Lone Scherfig interview – One Day 0

by Joe Utichi for Fotogramas

Danish director Lone Scherfig may not be the most obvious choice to adapt David Nicholls’s very-British and very successful novel One Day for the screen. But the helmer – who made the critically-acclaimed films Italian for Beginners and Wilbur Wants to Kill Himself – already had Brit hit An Education in the bag, a film that nabbed a Best Picture nomination at the Oscars. She sits down with Fotogramas to discuss her approach.

The book is massively popular – is it challenging working on a film adaptation of something so beloved?
Yes, because people relate to it so much. It’s very hard not to get it wrong, because people will all have their own ideas about what the film should look like. But I think the best thing you can do if you want to do the book justice is to just make the best film you can with what you have. I think people know it’s not going to be exactly like they imagined.

Anne’s character is so prototypically British, but she’s American. Why did you choose her?
Whoever you’d have cast would have had an enormous influence on the film, probably more so than who you cast as Dexter, because David Nicholls, who wrote the book and the script, loves Emma so much. You can’t get it right, but what you can get is Anne’s warmth and her personality, and so it was about letting that permeate the film instead of trying to make it as perfect an Emma Morley as possible. I really like Anne’s interpretation of her.

We visit these characters once a year for more than 20 years. How do you manage all those time periods?
The biggest challenge of the job was making that look effortless and unnoticed. The changes do happen, and have to happen, but not in a way that overtakes the emotion. It’s so many time periods that it easily becomes heavy-handed if you don’t do it very subtly. It’s like having a 23-course dinner – if you feel the changes, at some point you want to say, “OK, I really want to go outside and have a cigarette!” But because of that device, I was forced to do something cinematic.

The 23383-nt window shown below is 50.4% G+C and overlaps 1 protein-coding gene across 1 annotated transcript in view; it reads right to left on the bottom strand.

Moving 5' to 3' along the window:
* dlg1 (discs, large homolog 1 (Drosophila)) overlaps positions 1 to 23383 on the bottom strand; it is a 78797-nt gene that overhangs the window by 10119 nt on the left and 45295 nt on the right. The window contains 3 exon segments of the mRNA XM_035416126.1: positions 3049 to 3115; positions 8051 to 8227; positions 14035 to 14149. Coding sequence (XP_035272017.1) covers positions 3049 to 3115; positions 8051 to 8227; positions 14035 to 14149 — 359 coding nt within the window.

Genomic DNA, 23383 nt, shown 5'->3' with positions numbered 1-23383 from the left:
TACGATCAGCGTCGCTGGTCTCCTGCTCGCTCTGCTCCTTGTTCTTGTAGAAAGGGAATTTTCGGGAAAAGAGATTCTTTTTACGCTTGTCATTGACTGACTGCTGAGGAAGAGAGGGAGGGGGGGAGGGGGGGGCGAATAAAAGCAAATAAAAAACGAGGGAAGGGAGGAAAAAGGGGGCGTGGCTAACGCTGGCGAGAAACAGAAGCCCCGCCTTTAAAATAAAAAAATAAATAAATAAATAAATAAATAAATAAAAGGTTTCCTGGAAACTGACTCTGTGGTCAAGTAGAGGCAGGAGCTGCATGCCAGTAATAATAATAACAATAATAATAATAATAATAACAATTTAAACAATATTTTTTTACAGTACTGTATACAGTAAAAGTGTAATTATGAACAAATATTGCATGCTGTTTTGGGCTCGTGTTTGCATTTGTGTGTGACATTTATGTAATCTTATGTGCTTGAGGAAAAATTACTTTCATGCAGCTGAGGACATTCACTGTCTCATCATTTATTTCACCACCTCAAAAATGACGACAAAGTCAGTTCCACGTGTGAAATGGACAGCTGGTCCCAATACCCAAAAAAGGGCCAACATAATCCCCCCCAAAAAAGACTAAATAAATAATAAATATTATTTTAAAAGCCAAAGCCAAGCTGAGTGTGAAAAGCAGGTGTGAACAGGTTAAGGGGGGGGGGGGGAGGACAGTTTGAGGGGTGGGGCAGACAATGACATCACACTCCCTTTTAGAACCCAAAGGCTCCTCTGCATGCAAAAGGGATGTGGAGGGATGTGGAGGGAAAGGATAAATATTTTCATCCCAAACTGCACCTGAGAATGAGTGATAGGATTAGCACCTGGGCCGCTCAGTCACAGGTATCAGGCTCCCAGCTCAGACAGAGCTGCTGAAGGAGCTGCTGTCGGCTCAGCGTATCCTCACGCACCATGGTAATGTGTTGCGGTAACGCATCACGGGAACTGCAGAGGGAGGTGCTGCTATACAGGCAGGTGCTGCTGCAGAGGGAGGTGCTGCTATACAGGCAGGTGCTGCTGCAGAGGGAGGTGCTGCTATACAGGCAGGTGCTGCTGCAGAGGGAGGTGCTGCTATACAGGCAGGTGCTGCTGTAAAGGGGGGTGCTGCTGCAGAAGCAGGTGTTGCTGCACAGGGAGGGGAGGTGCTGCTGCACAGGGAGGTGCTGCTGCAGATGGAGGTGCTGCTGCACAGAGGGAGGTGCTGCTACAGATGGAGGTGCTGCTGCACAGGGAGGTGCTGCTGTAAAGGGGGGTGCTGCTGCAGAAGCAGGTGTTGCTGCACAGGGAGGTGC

The film takes place in London, Edinburgh and France – is it nice to travel around with a project?
Absolutely! I got to go back to Scotland, where I love, and I got to go back to Paris. But I’ve shot so much bad television, that I know the chemistry comes out of the material, not the location. The best shooting days aren’t always when you’re shooting the Eiffel tower – it could very well be a small kitchen scene. Career-wise it’d be a really bad strategy to go for a film based on where it’s set. But, if I did, I’d look for a script set in Argentina! [laughs]

This is your second very-British film – do you feel like an honorary Brit?
[laughs] It’s harder in the UK than anywhere else to make people like the film, because it’s a British film and I’m forcing my view onto very British material. And I’m casting an American! I remember being worried about that with An Education, because Peter Sarsgard was American. But there was tolerance and I felt very welcome, so we’ll see. Bridget Jones was cast with an American, but [Renee Zelwegger] gained 20 lbs for the film. I feel like pointing out that I gained 20 lbs during this film too! I suppose that doesn’t really count!

Are you especially fond of Britain?
I think it’s fantastic. The way people behave on set, the work ethic, the actors, and the everyday life, it’s just a thrill to work there. There are so many people that it’s such a privilege to work with. And I love the rain!

Are there more British projects on the horizon?
Well, I have a project with the BBC. It’s called Music and Silence and it’s based on a Rose Tremain novel. But it takes place in Copenhagen! [laughs]

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